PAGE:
Airlines across the Asia-Pacific region scrambled to reschedule or cancel flights yesterday after a vast cloud of volcanic ash closed swathes of European airspace.
From Wellington to Tokyo, passengers heading to Europe faced an uncertain wait as the eruption of Iceland’s Eyjafjallajokull volcano forced the biggest airspace shutdown since the Sept. 11, 2001, attacks.
Airlines warned the fallout from the eruption could take days to clear, leaving thousands of passengers stranded.
Taiwan’s China Airlines Ltd (CAL, 中華航空) canceled the Bangkok-Amsterdam leg of its CI165 and CI166 flights between Taipei and Amsterdam, while EVA Airways Corp (長榮航空) dropped its Taipei-Paris round-trip flights and was scheduled to announce later in the day whether it would also cancel its Taipei-Vienna flights.
Australia’s Qantas Airways said it may not be able to resume flights to London and Frankfurt until tomorrow.
Qantas spokesman David Epstein urged passengers not to head to airports in the hope that flights may resume soon.
“Do not be optimistic about flights tomorrow [Saturday],” he said, adding that it “may take until Sunday unless we hear something better from European authorities.”
Five 24-hour flights leaving Australia for Europe on Thursday were grounded after they stopped for refueling in Singapore, Hong Kong and Bangkok, with passengers booked into hotels.
Air New Zealand canceled flights to and from London, and the company’s international group general manager Ed Sims said travelers faced “a very uncertain situation.”
Japan Airlines canceled nine flights to and from Paris, Amsterdam, London, Milan and Frankfurt, affecting more than 2,000 customers.
All Nippon Airways said it canceled six flights, affecting more than 1,500 people.
Although not visible from the ground, volcanic ash can be highly dangerous to aircraft, clogging up the engines and reducing visibility, experts say.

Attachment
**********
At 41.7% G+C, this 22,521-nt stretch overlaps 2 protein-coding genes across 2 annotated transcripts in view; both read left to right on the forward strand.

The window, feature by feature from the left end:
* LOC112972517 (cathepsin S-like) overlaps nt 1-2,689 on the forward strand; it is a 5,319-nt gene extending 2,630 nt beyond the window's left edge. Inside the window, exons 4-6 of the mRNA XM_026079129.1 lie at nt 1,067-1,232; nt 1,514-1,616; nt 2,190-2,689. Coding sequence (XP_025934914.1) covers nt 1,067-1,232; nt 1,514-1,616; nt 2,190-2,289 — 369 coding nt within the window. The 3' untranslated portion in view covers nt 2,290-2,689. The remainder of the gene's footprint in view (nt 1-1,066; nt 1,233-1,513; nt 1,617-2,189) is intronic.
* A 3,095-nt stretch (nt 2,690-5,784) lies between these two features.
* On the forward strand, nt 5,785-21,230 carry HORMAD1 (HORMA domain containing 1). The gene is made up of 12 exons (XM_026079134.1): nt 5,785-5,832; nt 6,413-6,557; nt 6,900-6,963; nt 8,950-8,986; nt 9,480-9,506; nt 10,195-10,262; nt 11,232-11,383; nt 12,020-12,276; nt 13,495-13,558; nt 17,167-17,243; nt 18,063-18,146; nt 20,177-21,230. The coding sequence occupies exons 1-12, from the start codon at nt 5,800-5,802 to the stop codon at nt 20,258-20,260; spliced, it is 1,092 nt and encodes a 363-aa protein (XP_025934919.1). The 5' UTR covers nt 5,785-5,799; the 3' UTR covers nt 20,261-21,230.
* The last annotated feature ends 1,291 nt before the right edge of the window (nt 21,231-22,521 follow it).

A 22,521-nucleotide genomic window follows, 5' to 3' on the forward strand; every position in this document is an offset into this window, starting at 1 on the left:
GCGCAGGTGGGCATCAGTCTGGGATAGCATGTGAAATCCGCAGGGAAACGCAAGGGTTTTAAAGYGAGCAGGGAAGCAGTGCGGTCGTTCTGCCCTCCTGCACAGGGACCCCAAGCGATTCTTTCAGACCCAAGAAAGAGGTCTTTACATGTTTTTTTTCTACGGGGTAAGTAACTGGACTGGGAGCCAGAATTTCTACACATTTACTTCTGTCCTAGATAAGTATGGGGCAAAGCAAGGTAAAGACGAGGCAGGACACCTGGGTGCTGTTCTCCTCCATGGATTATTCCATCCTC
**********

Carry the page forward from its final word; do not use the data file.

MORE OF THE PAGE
An estimated 5,000 to 6,000 flights were canceled on Thursday alone as gray ash blew across the north Atlantic.
Hong Kong’s Cathay Pacific said it had delayed or canceled a dozen flights to London, Paris, Frankfurt and Amsterdam. About half the Cathay flights were delayed to today, while the remainder were canceled.
British Airways canceled two flights scheduled to depart Hong Kong last night bound for London’s Heathrow airport.
KLM Royal Dutch Airlines canceled one flight last night to Amsterdam from Hong Kong, while German carrier Lufthansa pulled a Frankfurt-bound flight scheduled to leave yesterday afternoon.
Indian airlines Air India, Kingfisher Airlines and Jet Airways have all canceled flights to London because of the drifting ash.
Singapore Airlines said it had canceled seven flights to and from Europe, while Malaysia Airlines said its flights to London, Amsterdam and Paris had been disrupted by the eruption.
A scheduled flight to London from Kuala Lumpur was diverted to Frankfurt on Thursday, while two other flights to London and Amsterdam, and one to Paris were delayed until further notice.
ADDITIONAL REPORTING BY CNA
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